Non-judgemental support 

What I am hearing is often, South Asian GBT men are having helpful support from sexual health clinics with confidential and non-judgmental support, more than ever before. We are being listened to when we are having discussions around looking after our sexual health, about testing regularly, getting vaccinated (hep A/B, HPV etc). There seems to be more cultural awareness but not necessarily consistent across services. Thankfully more people are talking about topics such as chemsex, due to the fabulous work by sexual health clinics around the UK and all the campaigns to raise awareness of the potential dangers of substance misuse or lack of understanding of what drugs we may be taking and the interaction of multiple drugs one might take to get that highThe worry about not being able to look at how important consent is when we are high and horny is still a concern for all men with unreported sexual assaults, rape and crime. Over the last 10 years, men are initially talking more to sexual health clinics about chemsex, and this is at least a step forward. More campaigns to raise awareness, perhaps in different language translations, are still needed for the communities of people who are too worried about being tested. The need for a daily practice of at least one self-care routine that works for you can help. Having open conversations with each other, with professionals or within a social support group from a South Asian and British and International lived experience, matters. These support groups are non-judgmental and supportive, with thorough ground rules and facilitators.  

Experiencing pleasure and intimacy during sex 

Pleasure can be individual or with another person or group. Pleasure can also be more cerebral, sensual, tactful; of space, memory and time. Sex is often a word loaded without emotional intimacy and about a fast physical reaction to desire and release; reload and let’s go! With hook-up apps this desire intensifies and the need to meet increases at sometimes the detriment of quality time for other social connections or commitmentsAddiction can loom, so digital detoxing might be a way of self-caring and seeking the desire when you are ready to, rather than waiting for that ping, or vibrate to wake us up. Time to turn off notifications – at least for an hour or two? Sometimes, for some men, the desire to experience anonymous healthy safer sex and pleasure is enough, for now. For some men they may need more of a closer personal connection, for sex to continue. With anonymous sex, say in a dark room, men negotiate sex with subtle body language, where consent can feel uncertain, but the excitement of finding the physical connection matters in a consensual way. Places such as dark rooms, may be the only outlet and safe space for some South Asian GBT men and men in general, who are perhaps not out or are in monogamous or non-monogamous same sex or heterosexual relationships.  Experiencing pleasure during intimacy and sex can widely vary, depending on what we desire and with who, when and where we meet. The feeling of being safe with the other person is what can intensify the experience before, during and after, rather than the awkward quick goodbyes or the promises of staying in touch. Most of us agree that pleasure is when both parties have spent time together where physically and emotionally there has been a mutual strong connection. As South Asian GBT men we have control over our own body and mind and can enjoy the safer sex and pleasure we all deserve and desire.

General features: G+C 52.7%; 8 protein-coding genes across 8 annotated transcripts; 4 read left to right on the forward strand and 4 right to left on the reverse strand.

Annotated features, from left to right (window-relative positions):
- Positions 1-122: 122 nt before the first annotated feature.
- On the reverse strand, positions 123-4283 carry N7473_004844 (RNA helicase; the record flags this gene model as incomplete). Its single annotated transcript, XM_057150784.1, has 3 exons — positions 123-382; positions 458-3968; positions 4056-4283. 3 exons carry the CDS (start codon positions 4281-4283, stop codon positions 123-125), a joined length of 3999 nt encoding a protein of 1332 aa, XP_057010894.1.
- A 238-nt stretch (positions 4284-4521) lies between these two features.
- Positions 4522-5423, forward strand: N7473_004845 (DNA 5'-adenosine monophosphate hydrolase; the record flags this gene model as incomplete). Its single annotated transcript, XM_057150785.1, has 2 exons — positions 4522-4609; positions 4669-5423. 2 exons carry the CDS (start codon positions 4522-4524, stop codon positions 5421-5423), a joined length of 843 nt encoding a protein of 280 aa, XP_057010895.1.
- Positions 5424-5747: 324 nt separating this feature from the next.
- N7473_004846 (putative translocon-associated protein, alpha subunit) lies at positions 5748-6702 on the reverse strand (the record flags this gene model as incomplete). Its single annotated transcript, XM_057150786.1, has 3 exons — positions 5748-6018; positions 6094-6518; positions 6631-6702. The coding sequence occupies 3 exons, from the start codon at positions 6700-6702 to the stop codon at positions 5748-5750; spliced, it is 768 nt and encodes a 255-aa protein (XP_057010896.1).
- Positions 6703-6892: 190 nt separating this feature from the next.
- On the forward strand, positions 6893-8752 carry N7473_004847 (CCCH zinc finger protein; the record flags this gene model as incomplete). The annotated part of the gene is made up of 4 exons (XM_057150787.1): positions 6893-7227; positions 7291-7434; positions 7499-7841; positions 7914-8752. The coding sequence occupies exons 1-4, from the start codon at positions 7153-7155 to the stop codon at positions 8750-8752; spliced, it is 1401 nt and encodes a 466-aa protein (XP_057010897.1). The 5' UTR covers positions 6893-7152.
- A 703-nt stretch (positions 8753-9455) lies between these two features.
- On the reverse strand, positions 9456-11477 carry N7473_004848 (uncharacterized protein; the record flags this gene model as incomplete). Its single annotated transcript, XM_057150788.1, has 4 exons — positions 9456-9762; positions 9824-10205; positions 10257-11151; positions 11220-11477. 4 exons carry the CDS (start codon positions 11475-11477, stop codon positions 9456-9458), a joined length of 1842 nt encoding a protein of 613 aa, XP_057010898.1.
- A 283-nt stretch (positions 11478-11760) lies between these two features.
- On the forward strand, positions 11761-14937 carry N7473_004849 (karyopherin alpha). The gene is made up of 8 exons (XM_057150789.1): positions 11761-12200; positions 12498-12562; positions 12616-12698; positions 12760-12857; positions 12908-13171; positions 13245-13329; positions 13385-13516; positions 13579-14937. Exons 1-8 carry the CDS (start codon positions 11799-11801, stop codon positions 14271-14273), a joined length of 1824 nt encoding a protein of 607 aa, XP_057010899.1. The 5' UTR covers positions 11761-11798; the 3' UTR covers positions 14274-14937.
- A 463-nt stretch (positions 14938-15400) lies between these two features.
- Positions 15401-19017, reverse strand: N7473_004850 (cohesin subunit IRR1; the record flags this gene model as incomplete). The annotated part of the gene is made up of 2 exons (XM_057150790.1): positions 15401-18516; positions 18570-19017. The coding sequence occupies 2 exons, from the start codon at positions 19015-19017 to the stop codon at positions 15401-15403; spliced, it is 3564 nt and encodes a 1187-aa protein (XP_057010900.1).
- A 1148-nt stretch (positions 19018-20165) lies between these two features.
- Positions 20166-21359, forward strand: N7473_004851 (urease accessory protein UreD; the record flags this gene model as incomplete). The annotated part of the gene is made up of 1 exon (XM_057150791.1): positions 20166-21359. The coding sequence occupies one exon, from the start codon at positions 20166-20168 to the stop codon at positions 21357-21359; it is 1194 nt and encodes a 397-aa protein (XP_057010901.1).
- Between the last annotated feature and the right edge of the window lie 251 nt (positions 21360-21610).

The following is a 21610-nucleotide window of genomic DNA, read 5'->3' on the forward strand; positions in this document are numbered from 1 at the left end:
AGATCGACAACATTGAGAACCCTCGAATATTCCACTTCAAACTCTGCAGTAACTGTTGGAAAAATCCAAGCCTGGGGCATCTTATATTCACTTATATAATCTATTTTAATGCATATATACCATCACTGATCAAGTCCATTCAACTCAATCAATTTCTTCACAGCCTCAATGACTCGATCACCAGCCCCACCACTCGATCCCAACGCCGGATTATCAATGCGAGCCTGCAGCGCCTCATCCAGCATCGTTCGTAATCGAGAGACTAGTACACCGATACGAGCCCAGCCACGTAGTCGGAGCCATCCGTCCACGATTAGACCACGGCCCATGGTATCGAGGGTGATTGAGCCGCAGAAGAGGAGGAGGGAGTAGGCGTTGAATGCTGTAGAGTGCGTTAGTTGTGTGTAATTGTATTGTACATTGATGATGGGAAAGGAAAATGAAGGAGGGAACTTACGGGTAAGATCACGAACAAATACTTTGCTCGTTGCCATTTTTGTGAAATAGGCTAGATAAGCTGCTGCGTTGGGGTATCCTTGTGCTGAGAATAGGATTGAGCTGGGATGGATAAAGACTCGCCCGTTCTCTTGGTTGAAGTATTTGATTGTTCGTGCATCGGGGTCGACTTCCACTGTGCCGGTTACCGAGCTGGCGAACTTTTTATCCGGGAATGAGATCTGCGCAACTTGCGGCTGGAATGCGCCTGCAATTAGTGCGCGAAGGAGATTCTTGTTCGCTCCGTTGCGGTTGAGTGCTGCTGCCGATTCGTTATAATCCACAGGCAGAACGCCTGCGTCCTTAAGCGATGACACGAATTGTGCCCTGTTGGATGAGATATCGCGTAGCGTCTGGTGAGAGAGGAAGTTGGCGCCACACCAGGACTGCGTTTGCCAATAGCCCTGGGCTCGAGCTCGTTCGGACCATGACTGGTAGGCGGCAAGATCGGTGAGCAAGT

Further reading